There has been a welcome movement among leading internal audit functions to provide opinions, not only in individual audits of the adequacy of controls over enterprise risks, but of the overall adequacy of internal control over the more significant risks to the organization.
I have seen surveys indicating that worldwide approaching half of internal audit functions now provide an overall assessment.
This has been driven, at least in part, by requirements in governance codes that internal audit assess the adequacy of internal control and risk management.
But is this sufficient?
This is from The IIA:
The Mission of Internal Audit articulates what internal audit aspires to accomplish within an organization….
"To enhance and protect organizational value by providing stakeholders with risk-based, objective and reliable assurance, advice, and insight."
Certainly, the opinion that internal auditors provide in their audit reports and in their annual report on the condition of internal control, provides assurance. The recommendations we include in our reports provide advice. But what about that third valuable service: insight?
Insight talks to the fact that internal auditors have more to say: more than can be contained in the audit opinion, often more than what should or could be put in a formal form of writing. Internal auditors are objective and their professional insights can have great value to management.
For example, how often do we have opinions on one or more of these?
- The capabilities of the managers of an operation.
- Whether there are sufficient staff to perform the controls, manage risk, and generally operate the business.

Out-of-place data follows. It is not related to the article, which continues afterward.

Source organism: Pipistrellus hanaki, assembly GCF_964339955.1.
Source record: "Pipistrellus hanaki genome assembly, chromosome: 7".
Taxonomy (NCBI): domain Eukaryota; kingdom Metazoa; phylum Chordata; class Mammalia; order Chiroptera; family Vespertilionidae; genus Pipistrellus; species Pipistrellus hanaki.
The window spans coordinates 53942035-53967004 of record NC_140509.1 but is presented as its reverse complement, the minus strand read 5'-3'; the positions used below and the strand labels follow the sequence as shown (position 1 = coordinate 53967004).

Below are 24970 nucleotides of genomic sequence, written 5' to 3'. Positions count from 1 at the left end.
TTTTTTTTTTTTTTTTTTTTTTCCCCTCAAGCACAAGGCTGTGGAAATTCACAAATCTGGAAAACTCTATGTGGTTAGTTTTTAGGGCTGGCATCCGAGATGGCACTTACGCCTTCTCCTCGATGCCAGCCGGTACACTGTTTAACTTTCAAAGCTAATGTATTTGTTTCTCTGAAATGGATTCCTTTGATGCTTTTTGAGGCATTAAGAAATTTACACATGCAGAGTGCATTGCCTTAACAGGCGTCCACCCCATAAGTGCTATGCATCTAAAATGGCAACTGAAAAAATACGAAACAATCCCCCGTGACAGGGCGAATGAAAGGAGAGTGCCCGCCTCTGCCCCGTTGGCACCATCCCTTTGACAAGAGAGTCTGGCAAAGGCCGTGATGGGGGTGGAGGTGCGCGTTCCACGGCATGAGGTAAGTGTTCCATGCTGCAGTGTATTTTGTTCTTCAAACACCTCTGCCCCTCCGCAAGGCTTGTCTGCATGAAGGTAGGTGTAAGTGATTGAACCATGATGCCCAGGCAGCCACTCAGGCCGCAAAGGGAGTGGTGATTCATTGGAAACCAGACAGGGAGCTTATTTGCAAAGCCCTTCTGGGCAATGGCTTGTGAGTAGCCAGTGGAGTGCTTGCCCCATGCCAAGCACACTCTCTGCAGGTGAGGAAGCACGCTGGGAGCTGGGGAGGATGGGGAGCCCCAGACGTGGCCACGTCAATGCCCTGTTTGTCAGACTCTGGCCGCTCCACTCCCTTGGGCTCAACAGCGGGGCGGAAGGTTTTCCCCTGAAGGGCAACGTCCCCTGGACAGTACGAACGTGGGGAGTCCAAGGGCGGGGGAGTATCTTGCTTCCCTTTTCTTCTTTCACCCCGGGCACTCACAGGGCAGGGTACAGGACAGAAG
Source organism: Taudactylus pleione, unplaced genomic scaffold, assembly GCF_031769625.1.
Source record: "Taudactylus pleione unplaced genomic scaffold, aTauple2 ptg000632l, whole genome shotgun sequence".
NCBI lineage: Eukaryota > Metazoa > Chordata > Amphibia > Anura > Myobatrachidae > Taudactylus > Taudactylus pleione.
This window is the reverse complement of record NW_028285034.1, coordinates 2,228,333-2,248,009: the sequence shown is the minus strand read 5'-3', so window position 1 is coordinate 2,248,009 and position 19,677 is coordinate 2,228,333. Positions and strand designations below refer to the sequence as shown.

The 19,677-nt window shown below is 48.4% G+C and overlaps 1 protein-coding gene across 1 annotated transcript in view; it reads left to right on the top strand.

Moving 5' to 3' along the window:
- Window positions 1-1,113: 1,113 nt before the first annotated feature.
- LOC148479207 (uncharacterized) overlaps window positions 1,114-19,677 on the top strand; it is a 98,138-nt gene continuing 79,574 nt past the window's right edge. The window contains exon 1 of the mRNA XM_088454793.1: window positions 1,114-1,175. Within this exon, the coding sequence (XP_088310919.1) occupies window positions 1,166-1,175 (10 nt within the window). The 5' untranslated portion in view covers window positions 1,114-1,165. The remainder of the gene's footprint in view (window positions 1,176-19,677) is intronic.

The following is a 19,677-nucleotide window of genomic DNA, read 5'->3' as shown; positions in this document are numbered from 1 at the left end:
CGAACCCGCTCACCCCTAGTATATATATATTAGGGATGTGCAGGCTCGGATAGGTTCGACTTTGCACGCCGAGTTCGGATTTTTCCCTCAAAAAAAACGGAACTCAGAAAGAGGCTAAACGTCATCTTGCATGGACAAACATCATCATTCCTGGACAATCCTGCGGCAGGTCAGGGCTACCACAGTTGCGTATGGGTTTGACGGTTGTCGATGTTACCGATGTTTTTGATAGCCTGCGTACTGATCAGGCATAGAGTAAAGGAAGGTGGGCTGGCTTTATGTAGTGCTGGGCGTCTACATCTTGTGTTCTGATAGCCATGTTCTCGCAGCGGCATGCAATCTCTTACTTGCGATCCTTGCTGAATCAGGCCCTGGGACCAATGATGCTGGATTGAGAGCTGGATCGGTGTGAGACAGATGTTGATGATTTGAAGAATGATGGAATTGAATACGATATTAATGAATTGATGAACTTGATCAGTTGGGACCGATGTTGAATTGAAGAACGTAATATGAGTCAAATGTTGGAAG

- Whether there is a culture of teamwork and shared objectives.
- The existence of harmful politics.
- The management style of managers and supervisors.
- The culture of a unit, location, or division when it comes to ethics, risk, or other behavior.
- Whether people in the unit are customer-focused.
- Whether those operating the business have confidence in local or corporate management.
- Opportunities to embrace new technologies or other innovations.
There are some that will say they are unwilling to share their judgments because:
- It wasn't part of the scope of the audit.
- It is not our job.
- We don't have evidence to support our judgment.
I reject all of these excuses.
Our job is to help the organization succeed, not just to perform audits. There are times where our insights are more valuable than the opinion expressed in an audit.
For example, if we can inform management that politics or management style are a significant negative influence on a team, that may have a direct effect on the ability of that group, team, or unit to perform at desired levels — requiring prompt action by senior management.
Internal auditors are professionals. As such, they are entitled to a professional opinion — in the same way as doctors.
Don't be afraid of sitting down with management and sharing your insights, your professional opinion. In my experience, that is not only welcome and valued, but will significantly enhance respect from management.
What do you think?
Please share your insights and experiences.
Join the conversation by clicking Subscribe, below